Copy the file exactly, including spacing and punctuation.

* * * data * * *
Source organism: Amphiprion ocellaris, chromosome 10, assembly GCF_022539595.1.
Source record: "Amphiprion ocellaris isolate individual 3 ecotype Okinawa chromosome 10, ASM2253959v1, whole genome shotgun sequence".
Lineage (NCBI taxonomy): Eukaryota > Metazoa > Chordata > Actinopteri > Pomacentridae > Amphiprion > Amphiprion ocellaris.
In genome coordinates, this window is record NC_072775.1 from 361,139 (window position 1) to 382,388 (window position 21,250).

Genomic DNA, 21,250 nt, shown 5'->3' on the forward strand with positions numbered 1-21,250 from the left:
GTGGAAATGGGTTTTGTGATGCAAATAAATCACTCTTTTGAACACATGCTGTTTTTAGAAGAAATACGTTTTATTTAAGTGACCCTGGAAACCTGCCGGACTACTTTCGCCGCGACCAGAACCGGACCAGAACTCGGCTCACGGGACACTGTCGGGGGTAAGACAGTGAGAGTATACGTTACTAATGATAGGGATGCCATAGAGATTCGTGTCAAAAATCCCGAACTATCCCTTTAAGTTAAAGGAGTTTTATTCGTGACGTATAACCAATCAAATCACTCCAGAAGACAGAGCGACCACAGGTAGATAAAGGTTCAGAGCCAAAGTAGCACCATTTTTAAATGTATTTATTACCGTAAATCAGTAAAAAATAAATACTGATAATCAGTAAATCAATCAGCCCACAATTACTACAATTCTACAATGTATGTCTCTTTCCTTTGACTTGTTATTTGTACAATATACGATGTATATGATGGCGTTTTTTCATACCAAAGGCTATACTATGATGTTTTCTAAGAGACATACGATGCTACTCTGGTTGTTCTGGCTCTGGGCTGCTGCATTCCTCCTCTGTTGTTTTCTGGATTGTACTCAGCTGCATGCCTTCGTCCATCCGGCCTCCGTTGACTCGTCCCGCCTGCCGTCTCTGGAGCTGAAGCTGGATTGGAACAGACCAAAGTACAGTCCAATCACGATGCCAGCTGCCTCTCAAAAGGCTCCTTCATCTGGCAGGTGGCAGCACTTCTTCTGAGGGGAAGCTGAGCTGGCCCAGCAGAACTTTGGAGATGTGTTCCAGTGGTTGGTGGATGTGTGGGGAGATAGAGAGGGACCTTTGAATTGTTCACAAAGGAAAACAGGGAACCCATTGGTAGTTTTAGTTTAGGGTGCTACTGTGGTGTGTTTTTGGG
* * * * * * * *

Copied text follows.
Source organism: Amphiprion ocellaris, chromosome 10, assembly GCF_022539595.1.
Source record: "Amphiprion ocellaris isolate individual 3 ecotype Okinawa chromosome 10, ASM2253959v1, whole genome shotgun sequence".
Lineage (NCBI taxonomy): Eukaryota > Metazoa > Chordata > Actinopteri > Pomacentridae > Amphiprion > Amphiprion ocellaris.
In genome coordinates, this window is record NC_072775.1 from 361,139 (window position 1) to 382,388 (window position 21,250).

Genomic DNA, 21,250 nt, shown 5'->3' on the forward strand with positions numbered 1-21,250 from the left:
GTGGAAATGGGTTTTGTGATGCAAATAAATCACTCTTTTGAACACATGCTGTTTTTAGAAGAAATACGTTTTATTTAAGTGACCCTGGAAACCTGCCGGACTACTTTCGCCGCGACCAGAACCGGACCAGAACTCGGCTCACGGGACACTGTCGGGGGTAAGACAGTGAGAGTATACGTTACTAATGATAGGGATGCCATAGAGATTCGTGTCAAAAATCCCGAACTATCCCTTTAAGTTAAAGGAGTTTTATTCGTGACGTATAACCAATCAAATCACTCCAGAAGACAGAGCGACCACAGGTAGATAAAGGTTCAGAGCCAAAGTAGCACCATTTTTAAATGTATTTATTACCGTAAATCAGTAAAAAATAAATACTGATAATCAGTAAATCAATCAGCCCACAATTACTACAATTCTACAATGTATGTCTCTTTCCTTTGACTTGTTATTTGTACAATATACGATGTATATGATGGCGTTTTTTCATACCAAAGGCTATACTATGATGTTTTCTAAGAGACATACGATGCTACTCTGGTTGTTCTGGCTCTGGGCTGCTGCATTCCTCCTCTGTTGTTTTCTGGATTGTACTCAGCTGCATGCCTTCGTCCATCCGGCCTCCGTTGACTCGTCCCGCCTGCCGTCTCTGGAGCTGAAGCTGGATTGGAACAGACCAAAGTACAGTCCAATCACGATGCCAGCTGCCTCTCAAAAGGCTCCTTCATCTGGCAGGTGGCAGCACTTCTTCTGAGGGGAAGCTGAGCTGGCCCAGCAGAACTTTGGAGATGTGTTCCAGTGGTTGGTGGATGTGTGGGGAGATAGAGAGGGACCTTTGAATTGTTCACAAAGGAAAACAGGGAACCCATTGGTAGTTTTAGTTTAGGGTGCTACTGTGGTGTGTTTTTGGG